6/10 of the world’s population have a cellphone. In India, there are now 362 million wireless subscribers. And still, billions of people across the world have yet to make a phone call.
Staggering figures, all of these. And what’s even more breathtaking is the growth rate. In 2002, 15% of the world’s population had a cellphone. India adds around 10 million new wireless subscribers every month, and there are hundreds of millions more to connect.
But there are clear signs of a global slowdown in mobile subscriber growth. And at the same time, mobile operators – especially in emerging markets like India – are struggling to cope with with decreasing ARPUs and increasing mobile usage.
The key here is spelled rural telecom. This is where the next billion mobile users reside – in remote rural areas where basic infrastructure ingredients like electricity and all-weather roads don’t exist. Where potential ARPUs are below $2, and where you don’t find an abundance of skilled telecom engineers.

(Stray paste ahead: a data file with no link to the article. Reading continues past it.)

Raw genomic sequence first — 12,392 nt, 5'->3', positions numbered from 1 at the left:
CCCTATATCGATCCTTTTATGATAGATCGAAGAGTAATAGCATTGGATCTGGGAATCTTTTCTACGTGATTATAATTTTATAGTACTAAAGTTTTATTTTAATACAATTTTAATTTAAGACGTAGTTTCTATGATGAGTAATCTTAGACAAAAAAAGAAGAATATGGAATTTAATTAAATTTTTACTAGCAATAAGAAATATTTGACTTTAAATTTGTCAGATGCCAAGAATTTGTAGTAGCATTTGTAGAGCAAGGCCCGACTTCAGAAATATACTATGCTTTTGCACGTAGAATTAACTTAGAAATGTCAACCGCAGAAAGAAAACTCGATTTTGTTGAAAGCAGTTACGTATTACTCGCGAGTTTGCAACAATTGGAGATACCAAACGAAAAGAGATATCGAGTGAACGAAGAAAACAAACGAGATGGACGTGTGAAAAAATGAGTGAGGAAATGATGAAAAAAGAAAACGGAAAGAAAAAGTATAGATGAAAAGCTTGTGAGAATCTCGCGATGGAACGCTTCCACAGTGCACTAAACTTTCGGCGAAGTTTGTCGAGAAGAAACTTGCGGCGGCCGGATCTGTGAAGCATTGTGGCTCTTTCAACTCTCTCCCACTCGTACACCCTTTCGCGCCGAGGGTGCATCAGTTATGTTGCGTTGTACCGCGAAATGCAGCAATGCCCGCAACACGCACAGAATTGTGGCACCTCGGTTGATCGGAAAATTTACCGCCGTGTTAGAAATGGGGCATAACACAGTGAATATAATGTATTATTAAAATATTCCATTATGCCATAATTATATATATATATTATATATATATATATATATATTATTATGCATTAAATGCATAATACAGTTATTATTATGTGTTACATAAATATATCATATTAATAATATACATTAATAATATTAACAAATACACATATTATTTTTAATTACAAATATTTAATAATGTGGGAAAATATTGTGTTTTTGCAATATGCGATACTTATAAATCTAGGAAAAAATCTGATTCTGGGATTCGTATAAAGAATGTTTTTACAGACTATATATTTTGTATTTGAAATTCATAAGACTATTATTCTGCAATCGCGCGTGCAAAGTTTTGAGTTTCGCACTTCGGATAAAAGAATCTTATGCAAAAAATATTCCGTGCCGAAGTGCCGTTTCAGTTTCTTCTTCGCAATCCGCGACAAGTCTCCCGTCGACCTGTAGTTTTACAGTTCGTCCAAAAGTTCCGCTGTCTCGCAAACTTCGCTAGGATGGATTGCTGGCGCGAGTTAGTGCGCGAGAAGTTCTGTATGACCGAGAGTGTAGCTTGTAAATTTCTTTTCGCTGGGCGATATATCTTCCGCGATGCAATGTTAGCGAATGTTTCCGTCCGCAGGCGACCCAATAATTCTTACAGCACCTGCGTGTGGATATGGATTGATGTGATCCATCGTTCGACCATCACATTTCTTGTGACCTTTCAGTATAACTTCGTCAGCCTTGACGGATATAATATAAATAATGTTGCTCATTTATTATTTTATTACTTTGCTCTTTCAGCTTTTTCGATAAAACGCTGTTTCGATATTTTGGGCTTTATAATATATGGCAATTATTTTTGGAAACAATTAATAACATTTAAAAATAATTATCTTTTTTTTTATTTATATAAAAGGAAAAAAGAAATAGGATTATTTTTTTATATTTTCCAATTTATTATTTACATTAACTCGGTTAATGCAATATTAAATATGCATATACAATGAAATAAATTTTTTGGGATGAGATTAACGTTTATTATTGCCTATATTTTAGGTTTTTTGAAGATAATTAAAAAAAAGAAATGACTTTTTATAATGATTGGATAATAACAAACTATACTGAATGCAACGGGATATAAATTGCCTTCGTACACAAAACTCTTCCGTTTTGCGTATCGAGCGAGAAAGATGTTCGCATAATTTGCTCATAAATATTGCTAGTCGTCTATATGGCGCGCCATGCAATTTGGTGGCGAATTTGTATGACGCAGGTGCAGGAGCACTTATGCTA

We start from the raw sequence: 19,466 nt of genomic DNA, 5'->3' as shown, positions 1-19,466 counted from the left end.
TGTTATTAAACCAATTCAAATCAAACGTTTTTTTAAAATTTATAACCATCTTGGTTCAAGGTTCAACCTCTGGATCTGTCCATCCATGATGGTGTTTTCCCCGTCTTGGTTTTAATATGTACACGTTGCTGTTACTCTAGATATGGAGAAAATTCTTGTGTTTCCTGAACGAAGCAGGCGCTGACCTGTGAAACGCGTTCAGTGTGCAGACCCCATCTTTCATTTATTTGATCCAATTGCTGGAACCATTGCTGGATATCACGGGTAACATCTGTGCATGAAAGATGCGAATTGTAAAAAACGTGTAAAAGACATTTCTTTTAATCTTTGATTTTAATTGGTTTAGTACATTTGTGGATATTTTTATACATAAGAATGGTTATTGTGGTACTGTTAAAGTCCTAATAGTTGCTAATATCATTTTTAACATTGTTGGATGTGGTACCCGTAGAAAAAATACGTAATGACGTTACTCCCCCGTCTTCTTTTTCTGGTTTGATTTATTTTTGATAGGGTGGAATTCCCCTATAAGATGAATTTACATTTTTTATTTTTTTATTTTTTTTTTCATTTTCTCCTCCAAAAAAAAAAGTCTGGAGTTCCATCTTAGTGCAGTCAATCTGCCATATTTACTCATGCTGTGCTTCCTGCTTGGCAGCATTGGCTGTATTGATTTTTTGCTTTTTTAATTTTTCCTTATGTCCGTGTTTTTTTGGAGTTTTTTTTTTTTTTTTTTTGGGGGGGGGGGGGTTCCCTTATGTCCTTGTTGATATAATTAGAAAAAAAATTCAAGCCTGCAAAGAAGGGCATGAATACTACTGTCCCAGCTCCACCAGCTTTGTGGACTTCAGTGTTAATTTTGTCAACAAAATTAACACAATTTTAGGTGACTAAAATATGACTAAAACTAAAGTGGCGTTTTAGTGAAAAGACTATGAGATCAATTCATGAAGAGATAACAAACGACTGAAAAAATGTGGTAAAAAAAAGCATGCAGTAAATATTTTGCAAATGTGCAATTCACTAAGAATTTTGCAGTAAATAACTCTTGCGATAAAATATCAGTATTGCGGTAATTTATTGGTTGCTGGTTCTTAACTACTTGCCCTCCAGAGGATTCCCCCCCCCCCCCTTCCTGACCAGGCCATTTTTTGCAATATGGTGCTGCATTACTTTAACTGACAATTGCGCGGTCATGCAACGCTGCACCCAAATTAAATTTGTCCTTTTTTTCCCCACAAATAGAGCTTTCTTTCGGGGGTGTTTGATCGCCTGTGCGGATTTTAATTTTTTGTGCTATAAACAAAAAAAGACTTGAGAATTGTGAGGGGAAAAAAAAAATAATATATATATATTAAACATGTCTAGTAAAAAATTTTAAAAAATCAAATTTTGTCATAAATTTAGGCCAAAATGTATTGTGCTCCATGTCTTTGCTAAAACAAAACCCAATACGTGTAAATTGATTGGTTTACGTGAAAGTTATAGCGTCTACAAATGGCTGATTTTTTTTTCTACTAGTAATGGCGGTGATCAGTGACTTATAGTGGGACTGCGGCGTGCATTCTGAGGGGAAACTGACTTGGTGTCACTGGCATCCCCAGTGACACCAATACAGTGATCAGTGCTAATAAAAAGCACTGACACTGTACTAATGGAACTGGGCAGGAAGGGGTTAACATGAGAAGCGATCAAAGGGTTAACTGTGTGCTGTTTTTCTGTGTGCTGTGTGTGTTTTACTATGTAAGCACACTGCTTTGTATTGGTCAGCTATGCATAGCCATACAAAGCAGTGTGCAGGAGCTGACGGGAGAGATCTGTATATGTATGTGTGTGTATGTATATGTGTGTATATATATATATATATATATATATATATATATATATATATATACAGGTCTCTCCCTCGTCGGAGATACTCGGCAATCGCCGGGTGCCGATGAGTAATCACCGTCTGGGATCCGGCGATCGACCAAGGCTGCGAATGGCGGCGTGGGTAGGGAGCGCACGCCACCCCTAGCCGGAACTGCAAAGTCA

The trick to reaching these rural markets is to overcome the obstacles of power, cost, remoteness and skills. Conventional mobile infrastructure equipment is not designed for the rural requirements. Fortunately, there’s now WorldGSM™ – VNL’s solar powered GSM system that can offer mobile services to areas where ARPUs are $2 or less.
Rural telecom holds the potential of not only helping mobile operators improve the bottom line, but to also assist rural communities in their economic and social development. An opportunity few should like to pass by.
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